As for closer to the greens, the land movement is tied into the surrounding dunesland and marshland areas. Heaps and heaps of time was spent getting these green sites just right, a feat that is only accomplished when the architect spends as much time on site as the Dyes did. Gone are the sharp edges of his early 1980s work and the manufactured look of PGA West or TPC at Sawgrass. Instead, the greens and the course in general enjoy a natural look that is consistent with its dunesland setting.

The 4th green is seamlessly tied into its surrounds.

 As impressive as the course is above the ground, below the ground is equally so and explains why the environmentalists were kept happyduring the construction process.Dye installed fourteen miles of underground pipes to create a unique internal drainage system that recycles the water from the course back into its own irrigation system.The normal pesticides and herbicides that are used in the up-keep of any course are confined to the course; there is no runoff and thus the surrounding wetlands are fully protected.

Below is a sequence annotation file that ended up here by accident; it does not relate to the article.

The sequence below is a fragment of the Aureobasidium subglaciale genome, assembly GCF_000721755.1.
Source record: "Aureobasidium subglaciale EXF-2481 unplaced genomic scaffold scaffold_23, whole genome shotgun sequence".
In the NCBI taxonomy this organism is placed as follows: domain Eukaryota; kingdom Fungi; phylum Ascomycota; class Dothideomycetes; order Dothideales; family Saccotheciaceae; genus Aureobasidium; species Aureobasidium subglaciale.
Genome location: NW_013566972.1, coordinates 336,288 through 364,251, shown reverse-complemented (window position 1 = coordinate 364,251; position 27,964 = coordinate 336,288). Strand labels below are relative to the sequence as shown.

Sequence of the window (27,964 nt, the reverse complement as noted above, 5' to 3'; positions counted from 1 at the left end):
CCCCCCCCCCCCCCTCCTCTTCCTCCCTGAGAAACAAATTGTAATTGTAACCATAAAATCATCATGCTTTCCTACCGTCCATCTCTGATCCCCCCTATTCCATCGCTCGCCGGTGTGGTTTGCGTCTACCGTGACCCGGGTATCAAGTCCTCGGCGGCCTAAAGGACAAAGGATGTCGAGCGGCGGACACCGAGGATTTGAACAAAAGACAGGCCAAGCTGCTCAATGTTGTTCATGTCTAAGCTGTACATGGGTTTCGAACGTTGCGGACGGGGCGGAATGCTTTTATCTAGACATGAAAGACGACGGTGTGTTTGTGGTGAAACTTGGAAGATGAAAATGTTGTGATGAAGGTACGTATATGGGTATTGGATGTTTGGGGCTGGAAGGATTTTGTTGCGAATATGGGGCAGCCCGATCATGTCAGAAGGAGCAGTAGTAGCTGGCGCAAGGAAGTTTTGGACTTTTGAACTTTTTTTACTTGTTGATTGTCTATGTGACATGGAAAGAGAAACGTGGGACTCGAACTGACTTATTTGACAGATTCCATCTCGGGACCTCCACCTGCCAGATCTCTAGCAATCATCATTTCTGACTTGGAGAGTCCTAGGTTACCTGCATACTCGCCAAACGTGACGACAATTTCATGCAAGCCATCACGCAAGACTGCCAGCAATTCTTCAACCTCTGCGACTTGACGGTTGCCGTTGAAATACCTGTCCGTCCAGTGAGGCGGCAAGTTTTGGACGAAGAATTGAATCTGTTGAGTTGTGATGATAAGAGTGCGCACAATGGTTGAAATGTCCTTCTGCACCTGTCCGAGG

Holes to Note

(Note: all yards are from the 6,550 yard blue markers as opposed to the gold markers as we don’t know any golfer that should play the course from the 7,300 set of tees!)

First hole, 375 yards; Dye eases the golfer into the round with lots of room off the tee and a green with a large bail-out area to its left. Though it is the furthest away from the ocean of any of the holes, the dull roar of the surf is still heard, which provides a very pleasing noise backdrop for the rest of the round.

The 1st hole should get the round off to a smooth start, which is good as…. 

…many a golfer comes to peril somewhere on the 2nd hole! 

Second hole, 500 yards: Perhaps the hardest 500 yard hole in golf, this double dogleg can wreck a stroke play round that is barely underway. Care must be taken with each shot. The tee shot and second must negotiate the wetlands while the third is to a raised green that is defended by a pit on the left and more marsh on the right and beyond. A testament to its difficulty is that Seve Ballesteros won the hole with a 7 to Wayne Levi’s 8 in the singles matches in the final day of the 1991 Ryder Cup. Almost as a way to make it up to the golfer, The Ocean Course has a superb practice facility, so there is little excuse for stepping onto the tee ill-prepared.

The challenge at the 2nd starts with this diagonal tee shot. 

The brave man who carries past the steps in the middle of the picture with a draw… 

…is rewarded with the opportunity to carry this marshland area 115 yards from the green and gain the preferred angle into the long and narrow green, which is beyond the bunker pictured above. 

As seen fifty yards past the marsh crossing, the golfer now enjoys a clear view down the length of the green. 

The zigzag nature of the 2nd is evident in this view from behind the green.

Continued >>>